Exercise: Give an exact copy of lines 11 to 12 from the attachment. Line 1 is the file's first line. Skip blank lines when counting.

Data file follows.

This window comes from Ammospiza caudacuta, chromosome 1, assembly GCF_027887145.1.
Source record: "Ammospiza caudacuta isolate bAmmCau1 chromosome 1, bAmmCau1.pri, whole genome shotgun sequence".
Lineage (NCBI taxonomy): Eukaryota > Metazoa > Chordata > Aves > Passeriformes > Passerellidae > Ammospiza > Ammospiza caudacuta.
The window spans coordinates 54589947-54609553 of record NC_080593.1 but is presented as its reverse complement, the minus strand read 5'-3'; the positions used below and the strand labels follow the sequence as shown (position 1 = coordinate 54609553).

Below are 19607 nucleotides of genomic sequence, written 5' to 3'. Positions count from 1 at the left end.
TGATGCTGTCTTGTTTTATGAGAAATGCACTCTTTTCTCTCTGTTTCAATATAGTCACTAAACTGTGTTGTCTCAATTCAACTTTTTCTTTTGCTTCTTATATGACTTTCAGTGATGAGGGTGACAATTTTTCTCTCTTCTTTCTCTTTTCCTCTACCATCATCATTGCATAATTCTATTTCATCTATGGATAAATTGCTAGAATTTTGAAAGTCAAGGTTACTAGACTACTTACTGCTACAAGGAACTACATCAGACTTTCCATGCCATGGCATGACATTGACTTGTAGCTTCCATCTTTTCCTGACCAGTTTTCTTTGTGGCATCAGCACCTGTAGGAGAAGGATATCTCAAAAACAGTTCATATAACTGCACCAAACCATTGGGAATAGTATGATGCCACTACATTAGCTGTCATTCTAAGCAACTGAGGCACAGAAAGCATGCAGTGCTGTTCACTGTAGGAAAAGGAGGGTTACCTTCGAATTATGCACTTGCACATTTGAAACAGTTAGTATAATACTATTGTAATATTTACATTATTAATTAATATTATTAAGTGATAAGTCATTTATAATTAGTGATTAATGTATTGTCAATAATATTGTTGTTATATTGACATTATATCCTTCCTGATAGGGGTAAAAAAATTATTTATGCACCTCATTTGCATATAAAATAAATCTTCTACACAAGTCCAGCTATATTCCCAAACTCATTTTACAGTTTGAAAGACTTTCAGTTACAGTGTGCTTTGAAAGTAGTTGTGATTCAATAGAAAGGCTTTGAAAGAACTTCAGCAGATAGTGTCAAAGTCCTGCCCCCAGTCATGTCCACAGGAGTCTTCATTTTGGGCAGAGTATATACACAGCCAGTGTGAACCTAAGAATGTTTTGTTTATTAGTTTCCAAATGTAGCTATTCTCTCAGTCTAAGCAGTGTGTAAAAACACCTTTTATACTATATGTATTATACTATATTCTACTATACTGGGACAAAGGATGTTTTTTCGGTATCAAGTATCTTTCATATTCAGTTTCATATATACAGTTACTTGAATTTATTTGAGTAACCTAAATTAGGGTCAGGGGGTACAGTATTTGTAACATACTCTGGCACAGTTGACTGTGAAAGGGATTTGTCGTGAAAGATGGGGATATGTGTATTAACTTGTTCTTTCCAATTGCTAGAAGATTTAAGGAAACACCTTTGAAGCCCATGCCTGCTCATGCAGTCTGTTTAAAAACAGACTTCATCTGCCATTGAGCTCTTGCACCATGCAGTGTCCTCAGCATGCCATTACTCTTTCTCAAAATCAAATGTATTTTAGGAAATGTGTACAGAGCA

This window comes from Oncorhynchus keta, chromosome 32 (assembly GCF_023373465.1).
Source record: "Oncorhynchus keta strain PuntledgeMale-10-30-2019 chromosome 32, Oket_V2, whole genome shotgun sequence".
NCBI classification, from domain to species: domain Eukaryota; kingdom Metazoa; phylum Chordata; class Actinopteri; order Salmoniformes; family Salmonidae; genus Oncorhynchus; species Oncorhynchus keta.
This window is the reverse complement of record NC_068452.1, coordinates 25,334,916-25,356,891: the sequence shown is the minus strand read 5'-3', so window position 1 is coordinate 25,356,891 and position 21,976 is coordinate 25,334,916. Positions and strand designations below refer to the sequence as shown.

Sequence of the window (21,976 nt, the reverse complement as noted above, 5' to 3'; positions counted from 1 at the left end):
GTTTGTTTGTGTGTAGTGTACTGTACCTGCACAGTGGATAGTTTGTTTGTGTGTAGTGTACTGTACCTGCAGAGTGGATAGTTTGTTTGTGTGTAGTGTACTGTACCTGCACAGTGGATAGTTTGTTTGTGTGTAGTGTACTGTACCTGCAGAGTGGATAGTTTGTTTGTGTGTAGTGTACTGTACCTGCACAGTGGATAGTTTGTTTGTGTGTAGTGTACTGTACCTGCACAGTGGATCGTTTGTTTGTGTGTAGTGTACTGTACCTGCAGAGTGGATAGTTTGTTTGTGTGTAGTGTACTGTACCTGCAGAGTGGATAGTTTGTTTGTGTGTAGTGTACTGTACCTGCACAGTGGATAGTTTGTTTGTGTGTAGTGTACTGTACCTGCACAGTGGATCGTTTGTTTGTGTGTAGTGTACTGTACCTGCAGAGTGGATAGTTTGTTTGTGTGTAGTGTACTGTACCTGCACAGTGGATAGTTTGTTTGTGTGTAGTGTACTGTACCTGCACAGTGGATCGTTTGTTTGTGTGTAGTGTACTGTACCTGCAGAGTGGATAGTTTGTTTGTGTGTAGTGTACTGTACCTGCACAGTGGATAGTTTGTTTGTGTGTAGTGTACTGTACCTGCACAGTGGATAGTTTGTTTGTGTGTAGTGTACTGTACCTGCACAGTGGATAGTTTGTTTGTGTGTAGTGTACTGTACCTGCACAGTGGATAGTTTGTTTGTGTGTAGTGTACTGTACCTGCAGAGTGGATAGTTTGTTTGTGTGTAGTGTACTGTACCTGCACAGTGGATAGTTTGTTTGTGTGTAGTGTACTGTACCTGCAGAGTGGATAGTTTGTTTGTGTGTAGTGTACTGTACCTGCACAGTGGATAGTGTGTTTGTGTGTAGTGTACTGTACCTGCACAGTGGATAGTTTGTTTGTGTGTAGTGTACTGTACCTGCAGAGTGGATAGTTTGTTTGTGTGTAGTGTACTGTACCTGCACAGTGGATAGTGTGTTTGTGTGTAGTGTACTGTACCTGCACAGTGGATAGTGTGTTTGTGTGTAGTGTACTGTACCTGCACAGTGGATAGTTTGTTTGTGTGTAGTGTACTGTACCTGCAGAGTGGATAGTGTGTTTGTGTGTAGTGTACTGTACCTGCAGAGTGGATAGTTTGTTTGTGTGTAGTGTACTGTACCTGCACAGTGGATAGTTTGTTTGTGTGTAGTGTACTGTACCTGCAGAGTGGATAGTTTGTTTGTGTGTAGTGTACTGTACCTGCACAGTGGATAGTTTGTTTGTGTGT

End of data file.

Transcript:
Sequence of the window (21,976 nt, the reverse complement as noted above, 5' to 3'; positions counted from 1 at the left end):
GTTTGTTTGTGTGTAGTGTACTGTACCTGCACAGTGGATAGTTTGTTTGTGTGTAGTGTACTGTACCTGCAGAGTGGATAGTTTGTTTGTGTGTAGTGTACTGTACCTGCACAGTGGATAGTTTGTTTGTGTGTAGTGTACTGTACCTGCAGAGTGGATAGTTTGTTTGTGTGTAGTGTACTGTACCTGCACAGTGGATAGTTTGTTTGTGTGTAGTGTACTGTACCTGCACAGTGGATCGTTTGTTTGTGTGTAGTGTACTGTACCTGCAGAGTGGATAGTTTGTTTGTGTGTAGTGTACTGTACCTGCAGAGTGGATAGTTTGTTTGTGTGTAGTGTACTGTACCTGCACAGTGGATAGTTTGTTTGTGTGTAGTGTACTGTACCTGCACAGTGGATCGTTTGTTTGTGTGTAGTGTACTGTACCTGCAGAGTGGATAGTTTGTTTGTGTGTAGTGTACTGTACCTGCACAGTGGATAGTTTGTTTGTGTGTAGTGTACTGTACCTGCACAGTGGATCGTTTGTTTGTGTGTAGTGTACTGTACCTGCAGAGTGGATAGTTTGTTTGTGTGTAGTGTACTGTACCTGCACAGTGGATAGTTTGTTTGTGTGTAGTGTACTGTACCTGCACAGTGGATAGTTTGTTTGTGTGTAGTGTACTGTACCTGCACAGTGGATAGTTTGTTTGTGTGTAGTGTACTGTACCTGCACAGTGGATAGTTTGTTTGTGTGTAGTGTACTGTACCTGCAGAGTGGATAGTTTGTTTGTGTGTAGTGTACTGTACCTGCACAGTGGATAGTTTGTTTGTGTGTAGTGTACTGTACCTGCAGAGTGGATAGTTTGTTTGTGTGTAGTGTACTGTACCTGCACAGTGGATAGTGTGTTTGTGTGTAGTGTACTGTACCTGCACAGTGGATAGTTTGTTTGTGTGTAGTGTACTGTACCTGCAGAGTGGATAGTTTGTTTGTGTGTAGTGTACTGTACCTGCACAGTGGATAGTGTGTTTGTGTGTAGTGTACTGTACCTGCACAGTGGATAGTGTGTTTGTGTGTAGTGTACTGTACCTGCACAGTGGATAGTTTGTTTGTGTGTAGTGTACTGTACCTGCAGAGTGGATAGTGTGTTTGTGTGTAGTGTACTGTACCTGCAGAGTGGATAGTTTGTTTGTGTGTAGTGTACTGTACCTGCACAGTGGATAGTTTGTTTGTGTGTAGTGTACTGTACCTGCAGAGTGGATAGTTTGTTTGTGTGTAGTGTACTGTACCTGCACAGTGGATAGTTTGTTTGTGTGT